When you're having people over — say for a party, or a houseguest — and you need to clean up but are short on time, what do you feel is the most important thing you can do to make your space welcoming?
Think of all the things that are new in the world — inventions, people, organization, TV shows, commercial products, or traditions that have existed for less than one year. What is one newly-arrived thing that plays an important role in your life?
Tell us about one time when your day was disrupted by a fire drill, a false alarm, or some other anticlimactic emergency. When did you experience a big interruption by something that turned out to be a big "never mind"?
What's one time that you lied — or stretched the truth — in order to gain a tangible benefit (such as a job, a higher salary, free food, entry into an event, etc.)? Was the benefit worth the lie, or did you agonize over it for a long time afterward?
Tell us a story about why and how your mother came to have some trait or characteristic you associate with her. You may know this information from stories you heard (or read) secondhand, but don't worry too much whether your answer is fact or conjecture. What do you think happened in her younger years that helped shape her personality or world view?
When you have something unexciting to do — say, balancing your checkbook or cleaning the cat litter — do you waste time to avoid getting to the tedious task? What kinds of ways do you waste time to avoid things like that?
Do you allot yourself specific time for wasting each day, or each week? For example, do you read in bed for a half an hour each night before turning out the light, or play Sudoku online during your lunch hour on Wednesdays? Or is your wasted time more spontaneous, happening only when you feel like you have some breathing room?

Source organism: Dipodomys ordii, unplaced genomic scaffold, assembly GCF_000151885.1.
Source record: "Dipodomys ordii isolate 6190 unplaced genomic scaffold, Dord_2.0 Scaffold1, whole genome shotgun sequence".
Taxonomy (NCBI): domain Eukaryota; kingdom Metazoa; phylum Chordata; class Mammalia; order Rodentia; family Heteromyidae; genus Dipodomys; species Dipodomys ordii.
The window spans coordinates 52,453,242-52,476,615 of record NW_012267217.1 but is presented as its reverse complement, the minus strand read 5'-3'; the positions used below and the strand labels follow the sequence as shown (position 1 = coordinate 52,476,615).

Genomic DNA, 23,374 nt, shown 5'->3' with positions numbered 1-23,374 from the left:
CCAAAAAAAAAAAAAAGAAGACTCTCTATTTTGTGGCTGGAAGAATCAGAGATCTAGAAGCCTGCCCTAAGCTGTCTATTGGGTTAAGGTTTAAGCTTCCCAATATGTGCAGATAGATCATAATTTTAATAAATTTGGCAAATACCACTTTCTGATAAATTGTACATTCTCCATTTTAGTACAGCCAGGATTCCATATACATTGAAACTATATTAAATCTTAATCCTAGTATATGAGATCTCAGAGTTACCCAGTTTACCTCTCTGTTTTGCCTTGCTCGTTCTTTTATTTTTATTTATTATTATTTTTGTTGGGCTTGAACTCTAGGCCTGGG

Think back to when you were half your current age. What were your main concerns, issues and problems then? Which of those have been completely resolved in the intervening years? Which ones are still a part of your life all these years later?
Your house could get hit by a meteorite. It's extremely unlikely, but not entirely impossible. You probably don't spend much time worrying about this possible calamity -- but what is another extremely unlikely risk that you do sometimes worry about?
There are many kinds of risk, for example, physical danger, health risks, financial risks, and risk of public embarrassment. What are some categories of risk (or specific examples of risks) that you are comfortable with and don't mind taking?
What are some risks that make you uneasy, risks that you go to some effort to avoid?
What form or genre of entertainment do you resolutely steer clear of? Was there ever a time that someone convinced you to partake in it anyway? How did they persuade you to go against your usual preferences?
What do you do for a living? How close is it to what you imagined, as a child, you would do when you grew up? How close is it to what you imagined when you were in high school and either choosing a college or preparing to go out into the world and work? How close it is to what you studied for in college?
Have you ever been mistaken for someone else? Most of us aren't celebrity lookalikes, but perhaps you were waiting somewhere in a suit and were mistaken for an important executive, or a doctor, or someone in charge of something. Or maybe you appeared particularly competent in a shop and someone asked for your help in finding an item in their size. When you were mistaken for someone — or something — that you weren't, did you have a moment where you wished you were that other person?
What if someone interviewed you over a period of thousands of hours, asking you every question you could imagine and many you couldn't? Through the course of the interview process, you would gain a keen understanding of yourself. You would end up with a comprehensive portrait of not only your surface thoughts, but also your deeper inner wisdom and insights. You would learn your whole story.
With a question a day, this blog is your interviewer.
We'll ask one new question here every day. Whether you're already on a journey of self-inquiry and transformation, or just starting, or simply want to begin a journal about yourself and your thoughts, your own answers to these questions will help you write the story of you.
There are ten thousand questions, and any one of them could turn your life in a new direction.